As we celebrated our daughter's return home following surgery (she had skull surgery due to a condition called craniosyntosis), we looked forward to finding out whether we would be having a niece or nephew in September. My BIL and SIL would be finding out the gender of their baby and we were pumped.
What came next was a shock to say the least.
My phone rang, caller ID said it was my SIL. I answered the phone, "So boy or girl?" She said, "Girl." I said, "Oh, I totally had my money on boy." LONG PAUSE. "I'm just kidding...I'm thrilled! Are you still there?"
The news that followed was a shock. The baby had soft markers indicating Down Syndrome. The baby has a heart condition that will more than likely require surgery to correct. My heart sank. No... not another hospital stay.
The questions start.
Is this for sure. Are they confident?
When will she need surgery?
What does that mean for her long term?
What exactly does Down Syndrome mean for the baby? For you guys?
I didn't ask all those questions of course. I'm sure my SIL had all of these and more running thru her head. Instead I went into supportive mode.
I've got a friend whose son had heart surgery as an infant. I can ask her about her surgical team. We will find the best surgeon and go from there. They can fix it.
The amnio came back. Results are conclusive. EKG shows a heart valve defect. She will need surgery around 6 weeks of age.
I act supportive.
They are waiting 6 weeks. That is good. But in my head I know they don't like to put little tiny babies under unless absolutely necessary. My daughter's surgery waited until she was 6 months to get her to a nicer stable weight. I don't say that to them. I focus on the fact that they are giving her 6 weeks to bulk up.
What does this mean for their marriage? We all worry about how this will affect them. Will they be able to handle the stresses of a special needs baby? Unfortunately there is doubt. But we are all hoping that they prove us wrong.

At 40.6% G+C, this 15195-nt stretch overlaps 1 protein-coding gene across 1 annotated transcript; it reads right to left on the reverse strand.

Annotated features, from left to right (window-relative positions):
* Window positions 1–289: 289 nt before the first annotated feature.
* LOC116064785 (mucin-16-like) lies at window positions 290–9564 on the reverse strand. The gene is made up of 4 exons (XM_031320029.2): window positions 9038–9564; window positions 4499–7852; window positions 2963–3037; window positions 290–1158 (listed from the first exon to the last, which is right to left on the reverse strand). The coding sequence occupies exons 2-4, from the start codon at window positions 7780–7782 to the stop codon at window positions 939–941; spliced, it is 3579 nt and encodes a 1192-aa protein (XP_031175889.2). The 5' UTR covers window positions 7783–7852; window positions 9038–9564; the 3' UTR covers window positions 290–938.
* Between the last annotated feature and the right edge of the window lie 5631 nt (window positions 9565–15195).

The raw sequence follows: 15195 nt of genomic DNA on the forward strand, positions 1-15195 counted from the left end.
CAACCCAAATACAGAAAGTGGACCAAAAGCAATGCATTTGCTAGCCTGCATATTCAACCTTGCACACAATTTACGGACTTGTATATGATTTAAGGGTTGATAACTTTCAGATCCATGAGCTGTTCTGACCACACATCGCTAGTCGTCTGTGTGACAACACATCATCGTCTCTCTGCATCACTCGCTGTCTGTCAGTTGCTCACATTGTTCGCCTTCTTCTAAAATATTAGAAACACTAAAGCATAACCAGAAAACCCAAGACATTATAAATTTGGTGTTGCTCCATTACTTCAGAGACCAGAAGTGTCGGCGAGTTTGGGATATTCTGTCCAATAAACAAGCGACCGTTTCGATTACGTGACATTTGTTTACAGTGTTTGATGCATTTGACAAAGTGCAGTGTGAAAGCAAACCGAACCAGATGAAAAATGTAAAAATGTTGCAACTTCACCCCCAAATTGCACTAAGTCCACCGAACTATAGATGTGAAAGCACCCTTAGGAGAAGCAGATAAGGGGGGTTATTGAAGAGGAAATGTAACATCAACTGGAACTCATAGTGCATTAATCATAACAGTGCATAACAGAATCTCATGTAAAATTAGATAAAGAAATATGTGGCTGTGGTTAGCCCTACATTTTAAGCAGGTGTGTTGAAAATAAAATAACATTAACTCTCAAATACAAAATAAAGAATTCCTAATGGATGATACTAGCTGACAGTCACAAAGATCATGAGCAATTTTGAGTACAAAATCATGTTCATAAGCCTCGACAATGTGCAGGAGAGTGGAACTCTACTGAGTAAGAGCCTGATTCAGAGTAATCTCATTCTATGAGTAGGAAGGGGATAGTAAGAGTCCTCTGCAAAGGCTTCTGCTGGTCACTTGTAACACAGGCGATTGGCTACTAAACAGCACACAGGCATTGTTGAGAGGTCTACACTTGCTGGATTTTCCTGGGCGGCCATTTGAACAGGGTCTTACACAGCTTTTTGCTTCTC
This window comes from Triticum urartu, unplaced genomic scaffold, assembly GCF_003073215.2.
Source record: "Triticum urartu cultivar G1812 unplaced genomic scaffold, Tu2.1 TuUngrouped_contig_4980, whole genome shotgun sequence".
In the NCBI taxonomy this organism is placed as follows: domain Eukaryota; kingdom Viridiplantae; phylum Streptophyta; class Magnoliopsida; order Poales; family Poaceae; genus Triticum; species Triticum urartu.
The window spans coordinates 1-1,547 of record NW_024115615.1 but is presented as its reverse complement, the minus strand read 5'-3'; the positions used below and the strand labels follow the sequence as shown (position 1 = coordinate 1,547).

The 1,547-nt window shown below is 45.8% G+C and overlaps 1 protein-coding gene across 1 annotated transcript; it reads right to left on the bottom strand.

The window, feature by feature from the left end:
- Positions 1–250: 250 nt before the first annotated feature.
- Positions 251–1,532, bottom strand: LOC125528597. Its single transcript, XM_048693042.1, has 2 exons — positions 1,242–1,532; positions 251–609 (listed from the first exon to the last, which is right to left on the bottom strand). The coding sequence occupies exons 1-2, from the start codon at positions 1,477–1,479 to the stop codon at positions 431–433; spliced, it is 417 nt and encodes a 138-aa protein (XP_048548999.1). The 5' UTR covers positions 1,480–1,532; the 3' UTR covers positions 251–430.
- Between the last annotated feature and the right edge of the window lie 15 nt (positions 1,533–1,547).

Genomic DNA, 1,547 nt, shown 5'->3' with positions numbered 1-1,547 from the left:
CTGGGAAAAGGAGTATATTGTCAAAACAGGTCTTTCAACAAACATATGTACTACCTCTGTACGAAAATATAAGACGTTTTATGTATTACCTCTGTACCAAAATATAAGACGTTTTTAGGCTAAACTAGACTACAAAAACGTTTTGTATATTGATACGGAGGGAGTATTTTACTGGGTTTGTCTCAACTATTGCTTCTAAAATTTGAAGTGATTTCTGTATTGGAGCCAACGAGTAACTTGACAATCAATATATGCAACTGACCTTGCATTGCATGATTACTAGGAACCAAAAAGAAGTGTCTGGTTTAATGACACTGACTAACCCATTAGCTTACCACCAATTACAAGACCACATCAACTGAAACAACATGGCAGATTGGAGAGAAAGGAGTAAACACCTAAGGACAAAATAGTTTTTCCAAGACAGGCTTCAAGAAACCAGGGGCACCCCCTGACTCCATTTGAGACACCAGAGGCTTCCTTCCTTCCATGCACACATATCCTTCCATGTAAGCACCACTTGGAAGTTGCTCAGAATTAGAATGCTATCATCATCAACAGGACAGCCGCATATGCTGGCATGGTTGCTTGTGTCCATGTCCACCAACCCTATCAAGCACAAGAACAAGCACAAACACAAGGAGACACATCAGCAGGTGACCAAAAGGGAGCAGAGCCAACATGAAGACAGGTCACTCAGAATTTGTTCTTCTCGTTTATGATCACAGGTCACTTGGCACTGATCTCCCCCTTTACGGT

So now we go back to "normal-waiting-for-baby" state of mind. We are starting to talk about baby showers, color of the room, girl names, and shopping. We bury our feelings, thoughts, and concerns and only voice them to each other (the extended family that is). No one says "boo" to the couple. Just positive thoughts. Lots of prayers. And hours and hours on Google searching Down Syndrome and heart defects.
We pray for this baby... like we did for my daughter. We pray. We pray. We cry. We ask "why?" Then we cry some more.
Then, one day I take my son to his elementary school and I have my daughter with me. Into the office walks a little boy with Down Syndrome. He comes over and looks at the baby and says "what's wrong with her head"? And I say, "She had an ouchie and the doctors had to fix it. She is ok now. Her head is healing." And that little boy looks at me and says "Oh, she is a special little girl." I wipe the tear from my eye.
"Yes, honey she is. Thank you," is about all I can muster.
That was what I needed to shake me back into reality. This little girl will need us. She needs our support and love -- and she'll get it. Her birth will be a happy day, because lets face it -- whenever a baby enters our lives, it is a happy day.
Now, I am supportive.
Photo Credit: andrewmalone.
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